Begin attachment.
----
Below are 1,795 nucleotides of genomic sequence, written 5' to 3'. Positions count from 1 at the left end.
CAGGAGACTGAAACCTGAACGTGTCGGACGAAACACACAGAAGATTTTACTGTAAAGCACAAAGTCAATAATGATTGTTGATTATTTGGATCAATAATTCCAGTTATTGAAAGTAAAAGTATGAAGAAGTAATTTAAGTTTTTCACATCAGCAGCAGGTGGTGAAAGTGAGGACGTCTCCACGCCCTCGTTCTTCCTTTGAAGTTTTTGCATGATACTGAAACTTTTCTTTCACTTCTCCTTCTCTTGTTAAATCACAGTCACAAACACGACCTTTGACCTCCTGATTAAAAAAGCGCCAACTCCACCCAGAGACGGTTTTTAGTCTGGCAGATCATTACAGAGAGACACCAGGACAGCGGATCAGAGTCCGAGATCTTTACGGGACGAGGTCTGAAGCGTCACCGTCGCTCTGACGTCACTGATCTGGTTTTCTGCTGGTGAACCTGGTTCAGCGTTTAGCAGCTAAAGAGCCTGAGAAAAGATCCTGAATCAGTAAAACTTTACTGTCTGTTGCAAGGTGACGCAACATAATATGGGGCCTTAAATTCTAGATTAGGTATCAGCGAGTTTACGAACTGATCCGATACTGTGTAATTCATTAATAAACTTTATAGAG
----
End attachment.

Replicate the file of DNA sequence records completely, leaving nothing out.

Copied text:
Below are 1,795 nucleotides of genomic sequence, written 5' to 3'. Positions count from 1 at the left end.
CAGGAGACTGAAACCTGAACGTGTCGGACGAAACACACAGAAGATTTTACTGTAAAGCACAAAGTCAATAATGATTGTTGATTATTTGGATCAATAATTCCAGTTATTGAAAGTAAAAGTATGAAGAAGTAATTTAAGTTTTTCACATCAGCAGCAGGTGGTGAAAGTGAGGACGTCTCCACGCCCTCGTTCTTCCTTTGAAGTTTTTGCATGATACTGAAACTTTTCTTTCACTTCTCCTTCTCTTGTTAAATCACAGTCACAAACACGACCTTTGACCTCCTGATTAAAAAAGCGCCAACTCCACCCAGAGACGGTTTTTAGTCTGGCAGATCATTACAGAGAGACACCAGGACAGCGGATCAGAGTCCGAGATCTTTACGGGACGAGGTCTGAAGCGTCACCGTCGCTCTGACGTCACTGATCTGGTTTTCTGCTGGTGAACCTGGTTCAGCGTTTAGCAGCTAAAGAGCCTGAGAAAAGATCCTGAATCAGTAAAACTTTACTGTCTGTTGCAAGGTGACGCAACATAATATGGGGCCTTAAATTCTAGATTAGGTATCAGCGAGTTTACGAACTGATCCGATACTGTGTAATTCATTAATAAACTTTATAGAG